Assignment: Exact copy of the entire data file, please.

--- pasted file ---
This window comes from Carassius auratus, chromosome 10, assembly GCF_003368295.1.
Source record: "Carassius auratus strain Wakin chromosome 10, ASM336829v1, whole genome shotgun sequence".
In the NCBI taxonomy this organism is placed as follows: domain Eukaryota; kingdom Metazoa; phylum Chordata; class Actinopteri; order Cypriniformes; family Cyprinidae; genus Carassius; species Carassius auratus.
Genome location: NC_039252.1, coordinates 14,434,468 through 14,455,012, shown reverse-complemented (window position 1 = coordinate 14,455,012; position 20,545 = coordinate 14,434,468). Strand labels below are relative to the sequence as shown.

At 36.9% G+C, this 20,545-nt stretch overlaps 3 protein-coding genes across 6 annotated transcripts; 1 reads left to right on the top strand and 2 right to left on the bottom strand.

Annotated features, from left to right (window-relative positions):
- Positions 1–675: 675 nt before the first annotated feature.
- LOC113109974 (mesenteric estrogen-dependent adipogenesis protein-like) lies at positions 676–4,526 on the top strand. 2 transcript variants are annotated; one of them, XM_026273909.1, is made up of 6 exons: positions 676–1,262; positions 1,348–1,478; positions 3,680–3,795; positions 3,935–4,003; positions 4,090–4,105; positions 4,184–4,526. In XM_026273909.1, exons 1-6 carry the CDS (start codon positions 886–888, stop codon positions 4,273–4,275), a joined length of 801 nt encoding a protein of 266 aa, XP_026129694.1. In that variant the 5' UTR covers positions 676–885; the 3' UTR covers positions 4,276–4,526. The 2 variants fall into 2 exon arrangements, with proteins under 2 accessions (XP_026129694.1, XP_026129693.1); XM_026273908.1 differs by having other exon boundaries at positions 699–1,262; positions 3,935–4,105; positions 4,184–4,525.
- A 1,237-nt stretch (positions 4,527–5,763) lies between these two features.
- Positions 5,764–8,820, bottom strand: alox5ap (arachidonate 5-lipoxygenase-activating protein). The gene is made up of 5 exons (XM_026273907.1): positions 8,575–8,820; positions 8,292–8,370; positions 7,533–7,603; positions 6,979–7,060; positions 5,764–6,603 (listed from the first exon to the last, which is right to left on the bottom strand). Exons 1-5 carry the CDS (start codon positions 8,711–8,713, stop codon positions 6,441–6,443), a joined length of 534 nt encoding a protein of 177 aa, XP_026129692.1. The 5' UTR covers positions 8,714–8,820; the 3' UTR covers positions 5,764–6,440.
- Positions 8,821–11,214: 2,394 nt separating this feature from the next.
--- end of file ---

This window comes from Carassius auratus, chromosome 10, assembly GCF_003368295.1.
Source record: "Carassius auratus strain Wakin chromosome 10, ASM336829v1, whole genome shotgun sequence".
In the NCBI taxonomy this organism is placed as follows: domain Eukaryota; kingdom Metazoa; phylum Chordata; class Actinopteri; order Cypriniformes; family Cyprinidae; genus Carassius; species Carassius auratus.
Genome location: NC_039252.1, coordinates 14,434,468 through 14,455,012, shown reverse-complemented (window position 1 = coordinate 14,455,012; position 20,545 = coordinate 14,434,468). Strand labels below are relative to the sequence as shown.

At 36.9% G+C, this 20,545-nt stretch overlaps 3 protein-coding genes across 6 annotated transcripts; 1 reads left to right on the top strand and 2 right to left on the bottom strand.

Annotated features, from left to right (window-relative positions):
- Positions 1–675: 675 nt before the first annotated feature.
- LOC113109974 (mesenteric estrogen-dependent adipogenesis protein-like) lies at positions 676–4,526 on the top strand. 2 transcript variants are annotated; one of them, XM_026273909.1, is made up of 6 exons: positions 676–1,262; positions 1,348–1,478; positions 3,680–3,795; positions 3,935–4,003; positions 4,090–4,105; positions 4,184–4,526. In XM_026273909.1, exons 1-6 carry the CDS (start codon positions 886–888, stop codon positions 4,273–4,275), a joined length of 801 nt encoding a protein of 266 aa, XP_026129694.1. In that variant the 5' UTR covers positions 676–885; the 3' UTR covers positions 4,276–4,526. The 2 variants fall into 2 exon arrangements, with proteins under 2 accessions (XP_026129694.1, XP_026129693.1); XM_026273908.1 differs by having other exon boundaries at positions 699–1,262; positions 3,935–4,105; positions 4,184–4,525.
- A 1,237-nt stretch (positions 4,527–5,763) lies between these two features.
- Positions 5,764–8,820, bottom strand: alox5ap (arachidonate 5-lipoxygenase-activating protein). The gene is made up of 5 exons (XM_026273907.1): positions 8,575–8,820; positions 8,292–8,370; positions 7,533–7,603; positions 6,979–7,060; positions 5,764–6,603 (listed from the first exon to the last, which is right to left on the bottom strand). Exons 1-5 carry the CDS (start codon positions 8,711–8,713, stop codon positions 6,441–6,443), a joined length of 534 nt encoding a protein of 177 aa, XP_026129692.1. The 5' UTR covers positions 8,714–8,820; the 3' UTR covers positions 5,764–6,440.
- Positions 8,821–11,214: 2,394 nt separating this feature from the next.